Malva sylvestris L. Sterile Blue group
Vegetatively propagated pale violet-blue flowered cultivars:
  • MARINA 'Dema'
  • 'Primley Blue'
  • 'Maria's Blue Eyes' (dark violet-blue flowered)

Source: Stewart Robert Hinsley[7]

Virus
Malva vein clearing potyvirus which is transmitted by mechanical inoculation in a non-persistent manner via insects: Aphis umbrella (syn. Aphis malvae Koch) and Myzus persicae (all are Aphididae). The virus can be found in Tasmania, Brazil, the former Czechoslovakia, Germany, Israel, Italy, Portugal, California, Russia and the former Yugoslavia.[25][26]

Chemistry[edit]

M. sylvestriscontains malvin and malonylmalvin.[27] It also contains the naphtoquinone malvone A, which is also a phytoalaxin.[28]

References[edit]

  1. ^ "Flora Europaea Search Results". Flora Europaea. Royal Botanic Garden Edinburgh. Retrieved 9 May 2008. 
  2. ^ "Malva sylvestris L. record n° 81830". African Plants Database. South African National Biodiversity Institute, the Conservatoire et Jardin botaniques de la Ville de Genève and Tela Botanica. Retrieved 9 May 2008. 
  3. ^ a b c d e f g h i j k C. Stace, R. van der Meijden (ed.) & I. de Kort (ed.). "Malva sylvestris (Mallow, Common)". Interactive Flora of NW Europe. Netherlands Biodiversity Information Facility. Retrieved 9 May 2008.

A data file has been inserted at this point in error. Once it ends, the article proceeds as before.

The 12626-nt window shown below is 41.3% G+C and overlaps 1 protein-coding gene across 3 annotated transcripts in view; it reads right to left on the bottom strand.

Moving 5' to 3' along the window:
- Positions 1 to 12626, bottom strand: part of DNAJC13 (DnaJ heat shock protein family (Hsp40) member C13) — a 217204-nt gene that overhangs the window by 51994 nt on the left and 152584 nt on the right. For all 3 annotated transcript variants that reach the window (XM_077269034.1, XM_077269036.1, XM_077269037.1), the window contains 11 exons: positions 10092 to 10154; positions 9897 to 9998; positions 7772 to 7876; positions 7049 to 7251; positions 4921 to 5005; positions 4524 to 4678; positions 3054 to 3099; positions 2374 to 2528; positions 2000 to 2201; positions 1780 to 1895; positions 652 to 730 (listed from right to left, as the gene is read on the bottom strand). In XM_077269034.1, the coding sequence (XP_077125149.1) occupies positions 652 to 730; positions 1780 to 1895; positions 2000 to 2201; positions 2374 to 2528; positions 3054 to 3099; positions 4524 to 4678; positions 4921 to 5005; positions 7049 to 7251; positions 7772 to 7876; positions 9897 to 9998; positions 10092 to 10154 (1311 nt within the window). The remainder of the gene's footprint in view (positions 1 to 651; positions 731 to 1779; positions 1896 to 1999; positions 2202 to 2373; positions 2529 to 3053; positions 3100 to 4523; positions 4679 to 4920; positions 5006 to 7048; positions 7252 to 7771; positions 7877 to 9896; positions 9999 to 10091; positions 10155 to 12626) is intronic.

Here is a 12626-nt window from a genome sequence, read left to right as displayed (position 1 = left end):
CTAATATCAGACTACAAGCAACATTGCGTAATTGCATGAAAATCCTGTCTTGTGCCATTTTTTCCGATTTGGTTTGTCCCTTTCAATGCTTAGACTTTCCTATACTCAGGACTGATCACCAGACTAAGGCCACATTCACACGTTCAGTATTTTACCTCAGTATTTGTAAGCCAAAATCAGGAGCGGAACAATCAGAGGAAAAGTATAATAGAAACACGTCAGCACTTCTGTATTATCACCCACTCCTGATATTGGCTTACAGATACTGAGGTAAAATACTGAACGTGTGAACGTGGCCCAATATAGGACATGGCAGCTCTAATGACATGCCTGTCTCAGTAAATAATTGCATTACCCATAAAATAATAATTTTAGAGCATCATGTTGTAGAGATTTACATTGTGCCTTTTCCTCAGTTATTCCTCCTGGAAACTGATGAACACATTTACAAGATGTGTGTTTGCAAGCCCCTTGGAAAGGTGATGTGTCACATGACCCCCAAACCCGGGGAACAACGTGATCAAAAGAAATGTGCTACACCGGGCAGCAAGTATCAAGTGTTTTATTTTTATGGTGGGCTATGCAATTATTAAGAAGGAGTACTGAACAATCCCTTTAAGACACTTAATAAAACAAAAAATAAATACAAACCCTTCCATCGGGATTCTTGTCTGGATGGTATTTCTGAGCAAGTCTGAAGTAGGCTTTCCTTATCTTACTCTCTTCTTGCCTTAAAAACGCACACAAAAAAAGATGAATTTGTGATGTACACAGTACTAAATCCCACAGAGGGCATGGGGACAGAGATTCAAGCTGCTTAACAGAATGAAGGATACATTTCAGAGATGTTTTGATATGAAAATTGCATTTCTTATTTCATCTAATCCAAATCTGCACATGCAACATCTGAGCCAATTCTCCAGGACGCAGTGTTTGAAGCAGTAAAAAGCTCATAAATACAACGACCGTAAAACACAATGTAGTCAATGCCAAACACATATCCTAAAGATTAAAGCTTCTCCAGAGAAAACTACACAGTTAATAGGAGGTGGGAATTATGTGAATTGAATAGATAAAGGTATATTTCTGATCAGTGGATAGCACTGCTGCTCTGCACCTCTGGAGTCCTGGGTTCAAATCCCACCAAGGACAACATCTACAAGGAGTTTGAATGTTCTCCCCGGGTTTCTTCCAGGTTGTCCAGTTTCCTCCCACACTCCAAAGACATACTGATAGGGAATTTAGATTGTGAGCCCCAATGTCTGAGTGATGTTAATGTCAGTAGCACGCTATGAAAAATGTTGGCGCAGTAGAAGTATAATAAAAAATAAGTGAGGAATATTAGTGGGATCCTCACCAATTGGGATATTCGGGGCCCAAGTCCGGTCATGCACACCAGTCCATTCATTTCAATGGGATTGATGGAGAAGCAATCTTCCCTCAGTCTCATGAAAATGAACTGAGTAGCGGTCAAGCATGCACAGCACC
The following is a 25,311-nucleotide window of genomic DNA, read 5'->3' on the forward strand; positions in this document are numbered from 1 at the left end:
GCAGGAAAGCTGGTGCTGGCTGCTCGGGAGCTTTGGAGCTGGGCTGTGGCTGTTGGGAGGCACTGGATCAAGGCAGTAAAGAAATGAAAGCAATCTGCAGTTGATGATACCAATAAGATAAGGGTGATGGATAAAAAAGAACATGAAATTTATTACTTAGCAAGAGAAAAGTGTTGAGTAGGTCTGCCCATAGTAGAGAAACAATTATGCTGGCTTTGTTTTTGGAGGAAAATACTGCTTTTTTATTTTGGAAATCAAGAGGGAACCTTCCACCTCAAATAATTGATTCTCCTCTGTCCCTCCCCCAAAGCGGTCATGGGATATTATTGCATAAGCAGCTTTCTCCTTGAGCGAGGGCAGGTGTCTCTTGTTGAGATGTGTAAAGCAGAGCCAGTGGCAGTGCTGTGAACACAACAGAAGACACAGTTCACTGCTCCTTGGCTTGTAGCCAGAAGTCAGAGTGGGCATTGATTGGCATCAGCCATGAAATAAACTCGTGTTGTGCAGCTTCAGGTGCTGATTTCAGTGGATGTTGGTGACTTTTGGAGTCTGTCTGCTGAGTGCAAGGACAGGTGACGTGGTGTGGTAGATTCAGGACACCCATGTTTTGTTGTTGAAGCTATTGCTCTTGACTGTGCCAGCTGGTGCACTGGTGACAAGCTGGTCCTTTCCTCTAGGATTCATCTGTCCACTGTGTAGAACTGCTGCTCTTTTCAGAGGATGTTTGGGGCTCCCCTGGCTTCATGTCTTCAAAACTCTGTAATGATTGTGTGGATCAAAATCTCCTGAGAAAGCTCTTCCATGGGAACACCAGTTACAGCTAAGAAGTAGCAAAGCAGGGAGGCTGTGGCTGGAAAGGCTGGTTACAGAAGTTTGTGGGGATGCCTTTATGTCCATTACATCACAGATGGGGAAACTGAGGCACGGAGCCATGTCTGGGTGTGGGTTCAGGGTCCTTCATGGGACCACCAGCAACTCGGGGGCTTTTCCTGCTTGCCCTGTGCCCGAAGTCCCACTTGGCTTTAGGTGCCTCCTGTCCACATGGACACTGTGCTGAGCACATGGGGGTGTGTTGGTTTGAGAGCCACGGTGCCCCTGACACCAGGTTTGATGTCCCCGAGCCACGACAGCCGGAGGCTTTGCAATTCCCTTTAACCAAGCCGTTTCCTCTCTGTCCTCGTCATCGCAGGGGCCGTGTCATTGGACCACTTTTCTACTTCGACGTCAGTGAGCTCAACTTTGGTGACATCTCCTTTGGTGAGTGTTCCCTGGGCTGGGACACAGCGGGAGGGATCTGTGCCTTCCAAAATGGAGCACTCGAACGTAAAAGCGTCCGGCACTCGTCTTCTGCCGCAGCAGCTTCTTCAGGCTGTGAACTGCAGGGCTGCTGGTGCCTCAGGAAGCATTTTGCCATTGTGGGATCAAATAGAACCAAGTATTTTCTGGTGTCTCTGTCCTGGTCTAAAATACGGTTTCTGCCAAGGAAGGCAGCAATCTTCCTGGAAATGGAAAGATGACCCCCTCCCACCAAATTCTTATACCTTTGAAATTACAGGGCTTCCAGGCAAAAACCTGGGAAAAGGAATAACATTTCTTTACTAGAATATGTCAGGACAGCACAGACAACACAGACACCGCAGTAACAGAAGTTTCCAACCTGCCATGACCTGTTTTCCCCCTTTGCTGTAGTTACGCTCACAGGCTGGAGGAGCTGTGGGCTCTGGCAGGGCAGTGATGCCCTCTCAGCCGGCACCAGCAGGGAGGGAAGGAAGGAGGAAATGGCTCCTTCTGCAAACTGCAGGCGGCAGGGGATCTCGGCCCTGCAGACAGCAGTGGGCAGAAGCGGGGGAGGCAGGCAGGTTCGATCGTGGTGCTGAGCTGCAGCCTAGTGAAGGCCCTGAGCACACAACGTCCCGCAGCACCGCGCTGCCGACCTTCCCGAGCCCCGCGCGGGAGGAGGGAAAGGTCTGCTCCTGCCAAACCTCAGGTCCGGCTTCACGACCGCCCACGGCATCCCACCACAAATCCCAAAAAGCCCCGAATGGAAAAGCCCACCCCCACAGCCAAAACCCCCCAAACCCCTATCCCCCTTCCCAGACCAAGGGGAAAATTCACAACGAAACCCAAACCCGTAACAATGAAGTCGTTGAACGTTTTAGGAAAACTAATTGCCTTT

4. ^ a b Germplasm Resources Information Network (GRIN) (20 May 1992). "Taxon: Malva sylvestris L.". Taxonomy for Plants. USDA, ARS, National Genetic Resources Program, National Germplasm Resources Laboratory, Beltsville, Maryland. Retrieved 9 May 2008. [dead link]
  5. ^ a b c d e f g h i j k l m n o Flora of Pakistan. "Malva sylvestris Linn.". Retrieved 9 May 2008. 
  6. ^ a b c d e f g h i j k l m n o M. Grieve (1931). "MALLOW, BLUE". A Modern Herbal. © Copyright Protected 1995–2008 Botanical.com. Retrieved 10 May 2008. 
  7. ^ a b c d e f g Stewart Robert Hinsley. "Malva sylvestris (section Malva, in part)". The Malva Pages. Retrieved 9 May 2008. 
  8. ^ a b c d e f g h i j k l m Britton, Nathaniel; Addison Brown (1913). "CYRILLACEAE". An illustrated flora of the northern United States, Canada and the British possessions. Volume II, Amaranthaceae to Loganiaceae. Charles Scribner's Sons. pp. 2052 pages. Retrieved 10 May 2008. 
  9. ^ McDowell Patterson, Austin (1921). "Section 9 labdanum, liniment, yeast". A French-English dictionary for chemists. John Wiley & Sons. pp. 384 pages. Retrieved 10 May 2008. 
  10. ^ Murphy, Stephen D. (14 January 2004). "A DATABASE OF FLORA OF NORTHEASTERN CANADA/U.S.". University of Waterloo. Retrieved 10 May 2008. 
  11. ^ Sinclair, Pam (7 October 1999). "creeping charlie". Plantbio mailing list mailing list. http://www.bio.net/bionet/mm/plantbio/1999-October/021768.html. Retrieved 10 May 2008.
  12. ^ a b c d e f g h i j k l m n o p National Herbarium of New South Wales. "Search PlantNET". New South Wales FloraOnline. Royal Botanic Gardens, Sydney. Retrieved 9 May 2008. 
  13. ^ a b Hiley, John S. (1841). "On the medical botany of the province of Halifax". In Thomas Wakley. The Lancet, In Two Volumes (Volume The Second ed.). J. Onwhyn. Retrieved 10 May 2008.